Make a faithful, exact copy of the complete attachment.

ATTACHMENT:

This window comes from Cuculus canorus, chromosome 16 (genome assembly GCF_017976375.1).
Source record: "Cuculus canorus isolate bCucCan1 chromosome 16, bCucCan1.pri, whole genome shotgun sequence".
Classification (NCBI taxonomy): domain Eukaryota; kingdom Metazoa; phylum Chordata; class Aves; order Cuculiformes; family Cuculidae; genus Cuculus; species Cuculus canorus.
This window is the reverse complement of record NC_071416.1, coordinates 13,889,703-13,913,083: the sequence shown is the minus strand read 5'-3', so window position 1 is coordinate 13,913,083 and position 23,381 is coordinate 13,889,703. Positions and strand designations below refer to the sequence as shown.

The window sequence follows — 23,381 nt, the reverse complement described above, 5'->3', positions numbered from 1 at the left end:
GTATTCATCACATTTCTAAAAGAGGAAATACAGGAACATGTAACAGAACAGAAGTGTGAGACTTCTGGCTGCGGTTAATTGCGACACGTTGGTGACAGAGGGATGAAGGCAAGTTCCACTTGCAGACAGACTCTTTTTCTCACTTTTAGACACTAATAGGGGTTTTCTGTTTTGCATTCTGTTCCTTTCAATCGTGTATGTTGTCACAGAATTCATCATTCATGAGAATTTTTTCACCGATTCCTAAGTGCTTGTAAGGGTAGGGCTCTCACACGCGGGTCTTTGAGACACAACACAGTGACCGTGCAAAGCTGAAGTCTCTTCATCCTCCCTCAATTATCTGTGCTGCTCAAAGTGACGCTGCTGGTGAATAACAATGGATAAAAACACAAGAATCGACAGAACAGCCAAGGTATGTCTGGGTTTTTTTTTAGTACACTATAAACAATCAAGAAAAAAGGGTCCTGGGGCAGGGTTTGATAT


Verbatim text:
This window comes from Cuculus canorus, chromosome 16 (genome assembly GCF_017976375.1).
Source record: "Cuculus canorus isolate bCucCan1 chromosome 16, bCucCan1.pri, whole genome shotgun sequence".
Classification (NCBI taxonomy): domain Eukaryota; kingdom Metazoa; phylum Chordata; class Aves; order Cuculiformes; family Cuculidae; genus Cuculus; species Cuculus canorus.
This window is the reverse complement of record NC_071416.1, coordinates 13,889,703-13,913,083: the sequence shown is the minus strand read 5'-3', so window position 1 is coordinate 13,913,083 and position 23,381 is coordinate 13,889,703. Positions and strand designations below refer to the sequence as shown.

The window sequence follows — 23,381 nt, the reverse complement described above, 5'->3', positions numbered from 1 at the left end:
GTATTCATCACATTTCTAAAAGAGGAAATACAGGAACATGTAACAGAACAGAAGTGTGAGACTTCTGGCTGCGGTTAATTGCGACACGTTGGTGACAGAGGGATGAAGGCAAGTTCCACTTGCAGACAGACTCTTTTTCTCACTTTTAGACACTAATAGGGGTTTTCTGTTTTGCATTCTGTTCCTTTCAATCGTGTATGTTGTCACAGAATTCATCATTCATGAGAATTTTTTCACCGATTCCTAAGTGCTTGTAAGGGTAGGGCTCTCACACGCGGGTCTTTGAGACACAACACAGTGACCGTGCAAAGCTGAAGTCTCTTCATCCTCCCTCAATTATCTGTGCTGCTCAAAGTGACGCTGCTGGTGAATAACAATGGATAAAAACACAAGAATCGACAGAACAGCCAAGGTATGTCTGGGTTTTTTTTTAGTACACTATAAACAATCAAGAAAAAAGGGTCCTGGGGCAGGGTTTGATAT